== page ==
It’s an interesting idea, but I suspect an existing SDCC exhibitor/partner really wanted to do *more* than they are able to do within the current SDCC system (and that’s certainly no given,) then they might rather pursue creating their own separate event entirely. That seems to be part of the spirit underlying why things like Image Expo, Star Wars Celebration, and even D23 Expo have become more important to those companies’ promotions. (Plus, pragmatically, I wouldn’t be surprised if most hotels with sufficient conference facilities to support such a festival-within-a-festival have already committed those resources to support SDCC in some fashion, so may not be readily available to a company trying to put together a festival-during-the-Festival event outside the existing SDCC structure. But that’s just a guess)

  5. I have to say it’s great to see the expansion of vendors out into the Gaslamp. I’ve told quite a few of my local friends that you can see just as much outside the con as you can inside by just walking around downtown. If there’s been a serious growth of fans taking advantage of the free stuff outside, it had no impact on the size of the crowd inside.

    This was my first year working in the booth for UDON Entertainment and we had a fantastic show. Social Media played a very significant role in our success. Friends of mine in Artist Alley also had solid responses to their social media feeds. So the message there is: Promote Heavily and Often to your audience or no one will remember you.

    Line Management is something that can always use refinement. Maybe it’s time that CCI considers special event ticketing, and room clearing. I’ve seen this used in places like Miami Book Fair International to great success. It keeps the issues to a minimum and from the fan’s perspective, I’d rather see a lot more of the show without having to spend 1-2 days waiting for a one hour panel.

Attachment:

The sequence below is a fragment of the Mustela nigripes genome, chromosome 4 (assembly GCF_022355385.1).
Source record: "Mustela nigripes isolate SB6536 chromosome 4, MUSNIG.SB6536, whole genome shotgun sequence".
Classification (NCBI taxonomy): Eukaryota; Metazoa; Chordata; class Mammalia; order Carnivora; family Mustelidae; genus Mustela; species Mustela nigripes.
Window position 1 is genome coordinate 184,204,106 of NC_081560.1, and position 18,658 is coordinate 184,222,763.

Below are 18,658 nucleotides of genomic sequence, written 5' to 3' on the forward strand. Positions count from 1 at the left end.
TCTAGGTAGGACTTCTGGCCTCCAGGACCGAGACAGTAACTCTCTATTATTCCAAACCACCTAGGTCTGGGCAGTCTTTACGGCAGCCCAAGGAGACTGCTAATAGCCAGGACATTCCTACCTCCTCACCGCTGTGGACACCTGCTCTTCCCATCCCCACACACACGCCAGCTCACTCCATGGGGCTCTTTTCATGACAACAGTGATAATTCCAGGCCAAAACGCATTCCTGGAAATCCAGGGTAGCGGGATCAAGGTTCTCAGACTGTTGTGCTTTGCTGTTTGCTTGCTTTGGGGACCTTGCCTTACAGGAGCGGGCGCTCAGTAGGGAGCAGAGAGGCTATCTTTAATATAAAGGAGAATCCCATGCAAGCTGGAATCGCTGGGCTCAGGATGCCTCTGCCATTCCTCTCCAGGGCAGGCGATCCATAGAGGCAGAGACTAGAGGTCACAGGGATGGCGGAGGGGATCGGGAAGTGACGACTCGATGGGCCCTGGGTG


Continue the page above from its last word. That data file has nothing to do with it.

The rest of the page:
However, the long lines do mean less people in the exhibit hall….

  6. So great to see smart marketers, like KFC, understand the passion of fans & consumers outside the walls of the convention hall and market directly in downtown San Diego.

  7. @Ali:
    Sorry if I wasn’t clear enough…
    The idea would be for DCE/WB to continue to support CCI (instead of hosting a separate show, thus gaining brownie points). Instead of spreading all of their Con programming around the various sites, they would consolidate everything (aside from Hall H) in the one hotel. It would still be part of the Con, the hotel would still get their traffic and reservations, and might even gain extra revenue from marketing at the hotel (facade, hotel keys, private parties).

  8. As I said, Torsten, it’s an interesting idea. To clarify my comment, my instinct is that what benefits a DCE/WB (or similar brand) might reap during CCI by siloing all its activities (perhaps excepting Hall H events) into a single offsite hotel location might be deemed only modestly incremental, and that any such company that really wanted to focus on concentrated attention to the breadth of its wares might be equally as likely to pursue creating their own event than so explicitly partitioning itself at CCI.

    But even if this sort of a festival-in-the-festival is somehow appealing for DCE/WB or similar major & multi-faceted exhibitors, I’m not sure it would make for a better *CCI attendee* experience. And I’d imagine (I’d hope!) attendee experience would be a foremost concern both for the exhibitor and CCI management.

    Of course, I’m not a decision-making marketer at any of those companies, so this is just idle speculation. But fun speculation, as always.